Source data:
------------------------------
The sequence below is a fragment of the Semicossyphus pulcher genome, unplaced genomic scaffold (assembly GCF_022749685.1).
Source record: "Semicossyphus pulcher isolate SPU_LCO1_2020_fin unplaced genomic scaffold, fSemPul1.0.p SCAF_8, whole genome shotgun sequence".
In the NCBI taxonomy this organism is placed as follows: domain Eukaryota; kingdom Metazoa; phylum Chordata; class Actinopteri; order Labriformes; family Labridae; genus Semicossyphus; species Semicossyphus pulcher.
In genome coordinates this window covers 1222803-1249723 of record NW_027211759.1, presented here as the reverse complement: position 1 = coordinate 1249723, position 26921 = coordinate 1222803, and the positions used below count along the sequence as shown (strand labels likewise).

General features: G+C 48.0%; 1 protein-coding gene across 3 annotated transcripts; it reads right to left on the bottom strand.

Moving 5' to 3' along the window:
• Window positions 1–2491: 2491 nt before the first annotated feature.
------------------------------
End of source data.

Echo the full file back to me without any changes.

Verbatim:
The sequence below is a fragment of the Semicossyphus pulcher genome, unplaced genomic scaffold (assembly GCF_022749685.1).
Source record: "Semicossyphus pulcher isolate SPU_LCO1_2020_fin unplaced genomic scaffold, fSemPul1.0.p SCAF_8, whole genome shotgun sequence".
In the NCBI taxonomy this organism is placed as follows: domain Eukaryota; kingdom Metazoa; phylum Chordata; class Actinopteri; order Labriformes; family Labridae; genus Semicossyphus; species Semicossyphus pulcher.
In genome coordinates this window covers 1222803-1249723 of record NW_027211759.1, presented here as the reverse complement: position 1 = coordinate 1249723, position 26921 = coordinate 1222803, and the positions used below count along the sequence as shown (strand labels likewise).

General features: G+C 48.0%; 1 protein-coding gene across 3 annotated transcripts; it reads right to left on the bottom strand.

Moving 5' to 3' along the window:
• Window positions 1–2491: 2491 nt before the first annotated feature.